The soils in the eastern park are of recent volcanic origin. In the west, central and northern Serengeti, the soils in the upper parts of the drainage systems are sandy loams with heavy clays below (Anderson & Talbot, 1965). Vegetation in the park is determined by soils and rainfall. There is a strong gradient in the total annual rainfall from the southeast (500 mm) to the northwest (1100 mm) (Norton-Griffiths, Herlocker & Pennyquick, 1975; Sinclair, 1995). Associated with this gradient is a change in vegetation from the open grasslands of the southern Serengeti plains to the woodlands of the central and northern parts of the region. Nearly two-thirds of the park is bush or woodland (Bell, 1971; Herlocker, 1976). On the plains, grasses are alkaline tolerant and there are many small dicots. The woodlands start near Seronera and are dominated by Acacia species except for a small region in the northwest where Terminalia–Combretum takes over (Herlocker, 1976).

Habitat selection

We established a 95-km road transect through a range of habitats to determine habitat selection by the six bird species. Transects were measured five times per month from July to December 2001 from Seronera (central Serengeti) to Kirawira (in the western corridor of Serengeti). Transects alternated in direction on different days.

Habitat use and availability data were collected simultaneously. For each bird sighting, we recorded species, number of individuals, perpendicular distance of birds from the transect, macro habitat type and distance to woodland edge. Habitat availability was recorded systematically at intervals of 1 km. The first systematic point was chosen randomly within the first kilometre from the start of the transect using a random number table. Subsequent sample points were 1 km apart as measured by vehicle odometer. At each systematic location, we recorded the date, transect direction, starting location, odometer reading, time, macro habitat type, and grass and tree/bush greenness. Transects were conducted in the morning from 06.15 to 11.00 hours. Habitats were classified as one of six types on the basis of physiognomic features and dominant tree species when present:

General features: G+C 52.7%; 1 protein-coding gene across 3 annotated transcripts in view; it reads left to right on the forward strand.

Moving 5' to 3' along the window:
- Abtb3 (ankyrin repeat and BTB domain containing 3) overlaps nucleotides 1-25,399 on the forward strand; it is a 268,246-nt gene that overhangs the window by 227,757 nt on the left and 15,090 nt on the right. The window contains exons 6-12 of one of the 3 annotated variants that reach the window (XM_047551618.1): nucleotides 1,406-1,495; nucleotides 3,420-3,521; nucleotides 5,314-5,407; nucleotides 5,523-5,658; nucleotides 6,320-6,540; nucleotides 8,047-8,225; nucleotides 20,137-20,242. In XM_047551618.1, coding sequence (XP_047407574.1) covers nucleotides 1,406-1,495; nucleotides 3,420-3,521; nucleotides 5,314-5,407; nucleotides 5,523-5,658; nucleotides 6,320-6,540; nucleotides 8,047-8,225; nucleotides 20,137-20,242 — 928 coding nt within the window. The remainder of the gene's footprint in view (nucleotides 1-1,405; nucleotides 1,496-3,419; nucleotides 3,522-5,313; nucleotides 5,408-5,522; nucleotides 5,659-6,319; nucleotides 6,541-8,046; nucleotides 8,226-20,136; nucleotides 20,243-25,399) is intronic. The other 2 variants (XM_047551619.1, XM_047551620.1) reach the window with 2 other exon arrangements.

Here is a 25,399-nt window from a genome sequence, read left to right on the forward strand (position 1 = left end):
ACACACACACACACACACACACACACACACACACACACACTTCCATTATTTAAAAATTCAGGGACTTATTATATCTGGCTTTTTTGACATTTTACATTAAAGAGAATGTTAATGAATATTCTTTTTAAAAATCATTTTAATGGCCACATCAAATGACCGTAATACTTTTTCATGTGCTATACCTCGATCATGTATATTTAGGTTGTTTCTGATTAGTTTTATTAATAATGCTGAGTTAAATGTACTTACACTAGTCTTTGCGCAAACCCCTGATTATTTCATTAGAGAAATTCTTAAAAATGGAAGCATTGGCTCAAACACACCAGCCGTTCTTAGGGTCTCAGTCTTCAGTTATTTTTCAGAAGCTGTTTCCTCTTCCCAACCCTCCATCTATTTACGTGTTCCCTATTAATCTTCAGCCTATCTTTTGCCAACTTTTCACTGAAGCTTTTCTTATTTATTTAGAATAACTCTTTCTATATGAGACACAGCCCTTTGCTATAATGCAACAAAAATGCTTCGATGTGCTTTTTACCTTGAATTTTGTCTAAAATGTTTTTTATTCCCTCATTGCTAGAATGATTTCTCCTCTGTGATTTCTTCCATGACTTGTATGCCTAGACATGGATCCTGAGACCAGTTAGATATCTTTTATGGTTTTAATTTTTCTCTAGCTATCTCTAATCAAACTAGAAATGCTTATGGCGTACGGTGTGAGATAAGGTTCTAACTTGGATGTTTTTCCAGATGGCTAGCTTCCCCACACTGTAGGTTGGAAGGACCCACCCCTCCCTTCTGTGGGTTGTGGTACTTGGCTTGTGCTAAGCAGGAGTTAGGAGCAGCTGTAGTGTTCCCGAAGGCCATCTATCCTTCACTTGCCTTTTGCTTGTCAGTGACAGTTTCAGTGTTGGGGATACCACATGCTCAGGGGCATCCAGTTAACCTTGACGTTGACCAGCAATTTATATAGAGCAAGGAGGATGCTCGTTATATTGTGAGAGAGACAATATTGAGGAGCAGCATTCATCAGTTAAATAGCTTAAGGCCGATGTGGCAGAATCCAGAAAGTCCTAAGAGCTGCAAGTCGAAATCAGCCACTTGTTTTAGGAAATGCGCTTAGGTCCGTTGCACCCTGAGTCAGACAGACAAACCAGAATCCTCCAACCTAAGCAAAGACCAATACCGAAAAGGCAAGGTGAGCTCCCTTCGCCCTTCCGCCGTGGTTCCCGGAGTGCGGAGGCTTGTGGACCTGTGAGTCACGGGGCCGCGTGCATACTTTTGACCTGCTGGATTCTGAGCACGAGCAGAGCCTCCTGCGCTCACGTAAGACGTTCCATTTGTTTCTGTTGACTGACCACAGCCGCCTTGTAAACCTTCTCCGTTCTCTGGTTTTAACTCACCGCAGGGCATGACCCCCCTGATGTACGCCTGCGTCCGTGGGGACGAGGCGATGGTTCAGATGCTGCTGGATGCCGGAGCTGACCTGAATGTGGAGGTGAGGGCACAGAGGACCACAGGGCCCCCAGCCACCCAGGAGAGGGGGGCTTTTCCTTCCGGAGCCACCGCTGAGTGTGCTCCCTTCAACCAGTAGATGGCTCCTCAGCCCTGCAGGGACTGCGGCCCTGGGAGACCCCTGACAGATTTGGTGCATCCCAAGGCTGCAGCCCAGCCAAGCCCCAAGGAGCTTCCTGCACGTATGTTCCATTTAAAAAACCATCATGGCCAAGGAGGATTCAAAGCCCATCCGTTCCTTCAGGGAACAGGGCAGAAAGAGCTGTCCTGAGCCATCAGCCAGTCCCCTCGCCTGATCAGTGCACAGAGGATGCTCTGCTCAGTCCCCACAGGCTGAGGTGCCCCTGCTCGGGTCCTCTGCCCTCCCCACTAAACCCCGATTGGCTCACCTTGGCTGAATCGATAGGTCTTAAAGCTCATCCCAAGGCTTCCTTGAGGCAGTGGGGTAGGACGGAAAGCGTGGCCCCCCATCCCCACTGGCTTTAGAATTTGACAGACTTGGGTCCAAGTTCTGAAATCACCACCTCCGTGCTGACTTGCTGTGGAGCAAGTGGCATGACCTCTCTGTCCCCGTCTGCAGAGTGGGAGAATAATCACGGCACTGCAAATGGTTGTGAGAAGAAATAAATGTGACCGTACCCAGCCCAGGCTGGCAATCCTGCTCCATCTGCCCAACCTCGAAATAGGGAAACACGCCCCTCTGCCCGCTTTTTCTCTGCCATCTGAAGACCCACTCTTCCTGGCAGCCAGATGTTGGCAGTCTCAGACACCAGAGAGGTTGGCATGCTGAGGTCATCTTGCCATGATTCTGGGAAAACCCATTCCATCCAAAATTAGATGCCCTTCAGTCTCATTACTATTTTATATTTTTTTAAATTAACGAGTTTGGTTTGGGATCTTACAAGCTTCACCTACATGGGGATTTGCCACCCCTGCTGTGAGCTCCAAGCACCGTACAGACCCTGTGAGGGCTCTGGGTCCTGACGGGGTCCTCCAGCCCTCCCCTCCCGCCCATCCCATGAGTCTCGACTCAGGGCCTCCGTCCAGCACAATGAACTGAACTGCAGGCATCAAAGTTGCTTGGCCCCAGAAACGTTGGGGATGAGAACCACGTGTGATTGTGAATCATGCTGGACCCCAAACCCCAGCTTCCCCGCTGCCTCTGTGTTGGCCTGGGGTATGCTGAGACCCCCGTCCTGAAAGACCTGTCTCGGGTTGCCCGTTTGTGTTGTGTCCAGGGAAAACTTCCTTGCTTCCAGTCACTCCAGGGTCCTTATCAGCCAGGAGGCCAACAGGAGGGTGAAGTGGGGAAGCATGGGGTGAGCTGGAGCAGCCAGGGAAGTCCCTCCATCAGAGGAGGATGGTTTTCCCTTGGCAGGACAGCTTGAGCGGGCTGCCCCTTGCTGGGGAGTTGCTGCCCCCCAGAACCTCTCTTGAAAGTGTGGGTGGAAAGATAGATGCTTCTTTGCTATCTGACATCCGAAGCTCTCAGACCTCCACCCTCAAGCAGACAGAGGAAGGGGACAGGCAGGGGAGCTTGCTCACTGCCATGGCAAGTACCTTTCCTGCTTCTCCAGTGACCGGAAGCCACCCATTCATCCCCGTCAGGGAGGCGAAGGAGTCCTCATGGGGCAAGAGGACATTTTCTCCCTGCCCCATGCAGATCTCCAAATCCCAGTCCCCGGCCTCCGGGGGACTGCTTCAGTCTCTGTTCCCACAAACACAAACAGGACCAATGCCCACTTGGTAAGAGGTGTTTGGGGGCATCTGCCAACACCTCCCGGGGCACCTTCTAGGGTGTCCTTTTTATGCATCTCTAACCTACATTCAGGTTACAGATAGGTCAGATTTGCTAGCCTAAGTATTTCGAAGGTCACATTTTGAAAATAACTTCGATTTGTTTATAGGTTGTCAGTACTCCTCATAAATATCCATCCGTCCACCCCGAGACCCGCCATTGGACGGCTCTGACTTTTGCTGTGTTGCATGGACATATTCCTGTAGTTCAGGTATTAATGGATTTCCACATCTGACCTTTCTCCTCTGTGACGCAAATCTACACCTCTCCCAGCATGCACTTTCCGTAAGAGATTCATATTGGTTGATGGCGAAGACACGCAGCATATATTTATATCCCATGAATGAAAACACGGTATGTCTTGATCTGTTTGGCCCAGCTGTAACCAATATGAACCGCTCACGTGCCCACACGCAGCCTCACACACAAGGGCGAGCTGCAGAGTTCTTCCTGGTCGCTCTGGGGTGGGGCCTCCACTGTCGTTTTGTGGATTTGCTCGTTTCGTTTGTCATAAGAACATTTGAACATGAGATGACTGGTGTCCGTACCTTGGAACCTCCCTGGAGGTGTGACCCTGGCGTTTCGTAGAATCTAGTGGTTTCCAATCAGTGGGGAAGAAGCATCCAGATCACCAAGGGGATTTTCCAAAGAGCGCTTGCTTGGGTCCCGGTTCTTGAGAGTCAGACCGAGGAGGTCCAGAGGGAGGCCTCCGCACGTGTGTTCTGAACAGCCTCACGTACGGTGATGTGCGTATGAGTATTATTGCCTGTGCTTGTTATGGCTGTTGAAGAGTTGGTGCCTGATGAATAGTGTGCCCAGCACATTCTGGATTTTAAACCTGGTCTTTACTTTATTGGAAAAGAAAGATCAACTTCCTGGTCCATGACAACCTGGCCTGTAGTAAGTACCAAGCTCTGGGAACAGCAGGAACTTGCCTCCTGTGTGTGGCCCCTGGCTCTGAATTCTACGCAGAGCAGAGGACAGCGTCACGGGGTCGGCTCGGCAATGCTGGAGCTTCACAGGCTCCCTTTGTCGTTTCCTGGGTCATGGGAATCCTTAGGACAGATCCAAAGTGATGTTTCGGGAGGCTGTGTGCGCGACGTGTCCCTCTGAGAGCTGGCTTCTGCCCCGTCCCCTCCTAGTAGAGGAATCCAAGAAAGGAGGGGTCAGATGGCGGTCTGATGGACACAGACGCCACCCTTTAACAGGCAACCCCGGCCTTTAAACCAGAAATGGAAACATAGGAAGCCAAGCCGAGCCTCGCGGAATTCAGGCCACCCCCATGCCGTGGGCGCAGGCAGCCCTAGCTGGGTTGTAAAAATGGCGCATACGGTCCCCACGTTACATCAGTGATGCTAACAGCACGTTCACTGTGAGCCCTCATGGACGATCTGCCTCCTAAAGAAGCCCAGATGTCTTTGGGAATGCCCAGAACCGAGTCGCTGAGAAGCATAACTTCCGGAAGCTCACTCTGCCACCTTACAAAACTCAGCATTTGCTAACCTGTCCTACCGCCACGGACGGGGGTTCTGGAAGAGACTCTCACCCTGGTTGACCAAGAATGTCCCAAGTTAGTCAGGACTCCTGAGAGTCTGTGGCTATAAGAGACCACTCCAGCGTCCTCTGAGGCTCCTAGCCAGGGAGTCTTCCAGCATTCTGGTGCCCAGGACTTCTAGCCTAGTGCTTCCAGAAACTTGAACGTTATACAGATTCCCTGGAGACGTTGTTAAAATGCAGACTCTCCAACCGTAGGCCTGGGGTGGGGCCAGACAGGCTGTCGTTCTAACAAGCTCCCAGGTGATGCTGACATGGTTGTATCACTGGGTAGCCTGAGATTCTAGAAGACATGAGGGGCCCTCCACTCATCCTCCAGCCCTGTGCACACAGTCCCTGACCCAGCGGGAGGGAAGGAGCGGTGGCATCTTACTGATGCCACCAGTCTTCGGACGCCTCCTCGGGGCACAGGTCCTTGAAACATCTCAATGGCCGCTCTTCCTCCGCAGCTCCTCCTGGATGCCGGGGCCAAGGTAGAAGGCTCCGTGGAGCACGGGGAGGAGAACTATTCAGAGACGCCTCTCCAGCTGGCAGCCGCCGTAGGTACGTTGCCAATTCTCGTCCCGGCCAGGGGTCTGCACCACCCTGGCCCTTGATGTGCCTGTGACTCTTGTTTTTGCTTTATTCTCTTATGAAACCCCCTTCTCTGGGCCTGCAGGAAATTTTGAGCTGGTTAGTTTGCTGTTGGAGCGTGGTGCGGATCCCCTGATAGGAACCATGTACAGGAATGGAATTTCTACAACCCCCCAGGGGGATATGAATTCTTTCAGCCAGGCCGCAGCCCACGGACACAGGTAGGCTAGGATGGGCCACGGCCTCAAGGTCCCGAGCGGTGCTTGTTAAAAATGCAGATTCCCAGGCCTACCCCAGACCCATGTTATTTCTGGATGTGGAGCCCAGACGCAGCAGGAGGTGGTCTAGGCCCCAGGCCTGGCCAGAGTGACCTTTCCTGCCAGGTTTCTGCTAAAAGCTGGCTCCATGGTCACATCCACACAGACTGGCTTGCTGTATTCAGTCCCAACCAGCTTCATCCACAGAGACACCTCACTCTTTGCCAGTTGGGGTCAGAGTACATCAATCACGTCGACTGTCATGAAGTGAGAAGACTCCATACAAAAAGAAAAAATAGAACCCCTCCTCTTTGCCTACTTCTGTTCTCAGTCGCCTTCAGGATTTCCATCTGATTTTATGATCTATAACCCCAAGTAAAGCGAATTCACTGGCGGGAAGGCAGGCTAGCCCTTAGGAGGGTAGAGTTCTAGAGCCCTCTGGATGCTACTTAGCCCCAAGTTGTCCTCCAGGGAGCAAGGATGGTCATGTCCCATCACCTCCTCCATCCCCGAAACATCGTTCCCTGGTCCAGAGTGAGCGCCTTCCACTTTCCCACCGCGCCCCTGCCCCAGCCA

• 1Open grassland (mbuga): This habitat was devoid of trees except for an occasional Acacia or Balanites adult and a few regenerating Acacia. The grass layer was dominated by Themeda triandra. Open grasslands occurred on poorly drained soils and were usually located between riverine thickets or forest in valleys and woodlands on ridge tops.